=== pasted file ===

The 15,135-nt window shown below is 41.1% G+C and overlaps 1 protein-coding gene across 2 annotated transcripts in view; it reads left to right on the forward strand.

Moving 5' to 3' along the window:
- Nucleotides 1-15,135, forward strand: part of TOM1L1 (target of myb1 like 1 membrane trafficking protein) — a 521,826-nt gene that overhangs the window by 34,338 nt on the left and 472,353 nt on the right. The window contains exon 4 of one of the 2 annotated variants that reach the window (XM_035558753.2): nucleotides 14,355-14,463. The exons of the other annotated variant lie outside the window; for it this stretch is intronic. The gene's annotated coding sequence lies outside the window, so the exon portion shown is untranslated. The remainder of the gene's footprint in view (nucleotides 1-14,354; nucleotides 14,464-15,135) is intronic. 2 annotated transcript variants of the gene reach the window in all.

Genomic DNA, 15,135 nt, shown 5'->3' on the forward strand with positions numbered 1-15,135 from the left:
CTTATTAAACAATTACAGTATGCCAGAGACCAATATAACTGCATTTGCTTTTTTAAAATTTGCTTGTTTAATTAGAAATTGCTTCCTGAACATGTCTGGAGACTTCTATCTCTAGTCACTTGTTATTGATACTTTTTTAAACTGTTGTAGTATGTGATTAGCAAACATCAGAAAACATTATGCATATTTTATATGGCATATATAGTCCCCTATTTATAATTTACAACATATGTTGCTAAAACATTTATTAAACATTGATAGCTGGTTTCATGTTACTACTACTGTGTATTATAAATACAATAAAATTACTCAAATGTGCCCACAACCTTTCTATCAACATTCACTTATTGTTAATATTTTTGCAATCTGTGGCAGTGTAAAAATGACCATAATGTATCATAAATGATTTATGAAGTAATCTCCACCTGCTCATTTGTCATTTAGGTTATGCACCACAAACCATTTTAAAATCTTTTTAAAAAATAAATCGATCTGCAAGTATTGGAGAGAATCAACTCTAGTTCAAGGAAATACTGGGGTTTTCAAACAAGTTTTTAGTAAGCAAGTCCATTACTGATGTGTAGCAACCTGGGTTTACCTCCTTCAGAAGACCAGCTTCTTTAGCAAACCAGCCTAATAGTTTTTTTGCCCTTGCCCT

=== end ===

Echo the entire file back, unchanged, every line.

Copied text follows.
The 15,135-nt window shown below is 41.1% G+C and overlaps 1 protein-coding gene across 2 annotated transcripts in view; it reads left to right on the forward strand.

Moving 5' to 3' along the window:
- Nucleotides 1-15,135, forward strand: part of TOM1L1 (target of myb1 like 1 membrane trafficking protein) — a 521,826-nt gene that overhangs the window by 34,338 nt on the left and 472,353 nt on the right. The window contains exon 4 of one of the 2 annotated variants that reach the window (XM_035558753.2): nucleotides 14,355-14,463. The exons of the other annotated variant lie outside the window; for it this stretch is intronic. The gene's annotated coding sequence lies outside the window, so the exon portion shown is untranslated. The remainder of the gene's footprint in view (nucleotides 1-14,354; nucleotides 14,464-15,135) is intronic. 2 annotated transcript variants of the gene reach the window in all.

Genomic DNA, 15,135 nt, shown 5'->3' on the forward strand with positions numbered 1-15,135 from the left:
CTTATTAAACAATTACAGTATGCCAGAGACCAATATAACTGCATTTGCTTTTTTAAAATTTGCTTGTTTAATTAGAAATTGCTTCCTGAACATGTCTGGAGACTTCTATCTCTAGTCACTTGTTATTGATACTTTTTTAAACTGTTGTAGTATGTGATTAGCAAACATCAGAAAACATTATGCATATTTTATATGGCATATATAGTCCCCTATTTATAATTTACAACATATGTTGCTAAAACATTTATTAAACATTGATAGCTGGTTTCATGTTACTACTACTGTGTATTATAAATACAATAAAATTACTCAAATGTGCCCACAACCTTTCTATCAACATTCACTTATTGTTAATATTTTTGCAATCTGTGGCAGTGTAAAAATGACCATAATGTATCATAAATGATTTATGAAGTAATCTCCACCTGCTCATTTGTCATTTAGGTTATGCACCACAAACCATTTTAAAATCTTTTTAAAAAATAAATCGATCTGCAAGTATTGGAGAGAATCAACTCTAGTTCAAGGAAATACTGGGGTTTTCAAACAAGTTTTTAGTAAGCAAGTCCATTACTGATGTGTAGCAACCTGGGTTTACCTCCTTCAGAAGACCAGCTTCTTTAGCAAACCAGCCTAATAGTTTTTTTGCCCTTGCCCT